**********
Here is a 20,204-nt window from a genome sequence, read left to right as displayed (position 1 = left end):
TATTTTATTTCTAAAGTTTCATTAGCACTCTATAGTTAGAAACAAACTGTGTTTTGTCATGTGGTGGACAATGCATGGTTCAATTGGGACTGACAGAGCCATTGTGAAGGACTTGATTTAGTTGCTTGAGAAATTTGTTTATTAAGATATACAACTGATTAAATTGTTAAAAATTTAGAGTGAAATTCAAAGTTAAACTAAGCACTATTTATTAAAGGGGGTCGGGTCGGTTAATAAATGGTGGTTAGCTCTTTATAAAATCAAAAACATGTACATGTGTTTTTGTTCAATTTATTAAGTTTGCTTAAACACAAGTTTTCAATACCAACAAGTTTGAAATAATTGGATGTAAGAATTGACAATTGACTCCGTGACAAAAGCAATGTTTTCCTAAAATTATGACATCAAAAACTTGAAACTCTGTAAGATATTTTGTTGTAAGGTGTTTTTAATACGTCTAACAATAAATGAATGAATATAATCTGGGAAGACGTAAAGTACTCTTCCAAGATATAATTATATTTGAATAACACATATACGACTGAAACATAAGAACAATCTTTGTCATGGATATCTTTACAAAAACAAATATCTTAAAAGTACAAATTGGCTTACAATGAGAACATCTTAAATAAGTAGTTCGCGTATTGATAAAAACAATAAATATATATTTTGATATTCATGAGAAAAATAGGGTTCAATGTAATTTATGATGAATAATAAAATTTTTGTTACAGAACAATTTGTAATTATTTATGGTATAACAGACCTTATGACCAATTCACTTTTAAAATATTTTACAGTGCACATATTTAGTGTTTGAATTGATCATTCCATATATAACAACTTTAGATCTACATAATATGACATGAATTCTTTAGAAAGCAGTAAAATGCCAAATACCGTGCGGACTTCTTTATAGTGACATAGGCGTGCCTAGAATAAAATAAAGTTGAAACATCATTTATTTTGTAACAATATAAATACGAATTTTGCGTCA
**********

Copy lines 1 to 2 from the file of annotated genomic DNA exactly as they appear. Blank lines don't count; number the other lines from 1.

Here is a 20,204-nt window from a genome sequence, read left to right as displayed (position 1 = left end):
TATTTTATTTCTAAAGTTTCATTAGCACTCTATAGTTAGAAACAAACTGTGTTTTGTCATGTGGTGGACAATGCATGGTTCAATTGGGACTGACAGAGCCATTGTGAAGGACTTGATTTAGTTGCTTGAGAAATTTGTTTATTAAGATATACAACTGATTAAATTGTTAAAAATTTAGAGTGAAATTCAAAGTTAAACTAAGCACTATTTATTAAAGGGGGTCGGGTCGGTTAATAAATGGTGGTTAGCTCTTTATAAAATCAAAAACATGTACATGTGTTTTTGTTCAATTTATTAAGTTTGCTTAAACACAAGTTTTCAATACCAACAAGTTTGAAATAATTGGATGTAAGAATTGACAATTGACTCCGTGACAAAAGCAATGTTTTCCTAAAATTATGACATCAAAAACTTGAAACTCTGTAAGATATTTTGTTGTAAGGTGTTTTTAATACGTCTAACAATAAATGAATGAATATAATCTGGGAAGACGTAAAGTACTCTTCCAAGATATAATTATATTTGAATAACACATATACGACTGAAACATAAGAACAATCTTTGTCATGGATATCTTTACAAAAACAAATATCTTAAAAGTACAAATTGGCTTACAATGAGAACATCTTAAATAAGTAGTTCGCGTATTGATAAAAACAATAAATATATATTTTGATATTCATGAGAAAAATAGGGTTCAATGTAATTTATGATGAATAATAAAATTTTTGTTACAGAACAATTTGTAATTATTTATGGTATAACAGACCTTATGACCAATTCACTTTTAAAATATTTTACAGTGCACATATTTAGTGTTTGAATTGATCATTCCATATATAACAACTTTAGATCTACATAATATGACATGAATTCTTTAGAAAGCAGTAAAATGCCAAATACCGTGCGGACTTCTTTATAGTGACATAGGCGTGCCTAGAATAAAATAAAGTTGAAACATCATTTATTTTGTAACAATATAAATACGAATTTTGCGTCA